Tuesday, February 7, 2017



Peter O'Toole leads the charge as Lawrence of Arabia
Lawrence of Arabia is truly a one-of-a-kind epic. Beautiful photography, expansive settings, gripping story, first-rate cast, direction by David Lean, etc...You almost can't beat it for epics. You basically couldn't do this movie today without relying heavily on CGI, but everything you see in Lawrence of Arabia has an authentic feel to it (Where did they get all those camels?) There is an awful lot of plot to lug around at times, but its worth the effort even if you need a scorecard to keep up with who is representing which warring tribe or the political ramifications as to which city is being sacked at what time, and certainly a film to see at least once for any moviegoer.

I first saw Lawrence of Arabia on the big screen in 1989, which is really the best way to see it if the opportunity ever presents itself.

Frank Sinatra and Laurence Harvey at the garden club lecture
in The Manchurian Candidate
The Manchurian Candidate, a political thriller based on Richard Condon's book, has the plot of a brainwashed soldier being set up to be a key part of a political assassination in the United States. Even though I've seen this movie before, I liked watching it again to see how all the pieces to the complex conspiracy reveals itself. The cast is highlighted by Laurence Harvey as Col. Shaw, the unwitting accomplice to the plot and Angela Lansbury as his conniving mother. My favorite scenes (or set of scenes) involve the brainwashing of the soldiers around Chinese and Soviet conspirators that interchangeably revert to a lecture at a ladies' garden club at different times during their indoctrination.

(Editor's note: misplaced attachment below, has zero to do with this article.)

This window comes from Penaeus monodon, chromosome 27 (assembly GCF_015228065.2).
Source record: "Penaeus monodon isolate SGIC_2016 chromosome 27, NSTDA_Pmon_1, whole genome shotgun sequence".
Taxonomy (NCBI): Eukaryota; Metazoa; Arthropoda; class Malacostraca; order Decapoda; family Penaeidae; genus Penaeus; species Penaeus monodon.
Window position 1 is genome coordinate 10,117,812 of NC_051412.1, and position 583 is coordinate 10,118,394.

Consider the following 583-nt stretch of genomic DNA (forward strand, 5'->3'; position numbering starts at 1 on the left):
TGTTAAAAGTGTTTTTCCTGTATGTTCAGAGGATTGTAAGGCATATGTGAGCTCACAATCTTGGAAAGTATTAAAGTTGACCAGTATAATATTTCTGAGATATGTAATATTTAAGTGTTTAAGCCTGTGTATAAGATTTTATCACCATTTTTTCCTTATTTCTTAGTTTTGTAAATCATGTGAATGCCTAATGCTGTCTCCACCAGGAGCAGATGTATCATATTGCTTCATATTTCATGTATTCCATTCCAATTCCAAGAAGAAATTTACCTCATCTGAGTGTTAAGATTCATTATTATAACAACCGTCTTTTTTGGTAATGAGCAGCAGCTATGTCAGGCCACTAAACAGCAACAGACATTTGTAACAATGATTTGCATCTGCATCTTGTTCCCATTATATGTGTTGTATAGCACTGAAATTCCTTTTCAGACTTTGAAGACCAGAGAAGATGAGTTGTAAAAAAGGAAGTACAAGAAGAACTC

Of course, most 1962 films didn't make the 1001 movie cut. Here are some that I've seen at some point in the past.
1. Advise and Consent
I included a picture of Allen Drury's book Advise and Consent, because it always seemed to show up every year at our library book sale in one edition or another. No, I haven't got around to reading this epic tome yet, but Otto Preminger's movie featuring Henry Fonda, Charles Laughton and many others is a pretty good political intrigue picture if memory serves.

Original 1959 cover of the novel which is
probably still on one of my shelves somewhere.

2. 300 Spartans
After seeing the movie 300, I decided to watch the the 1962 Cinemascope film based on the same Persian War storyline. Verdict: I prefer 300, comic book overtones and all.

3. The Brain that Wouldn’t Die
Made in 1959, but not released until 1962, this silly science fiction film is best know in my house as the first Mystery Science Theater episode that featured Mike Nelson after replacing Joel Hodgson. It should be described in your house that way, too!

"Jan in the Pan" from The Brain that Wouldn't Die via
Mystery Science Theater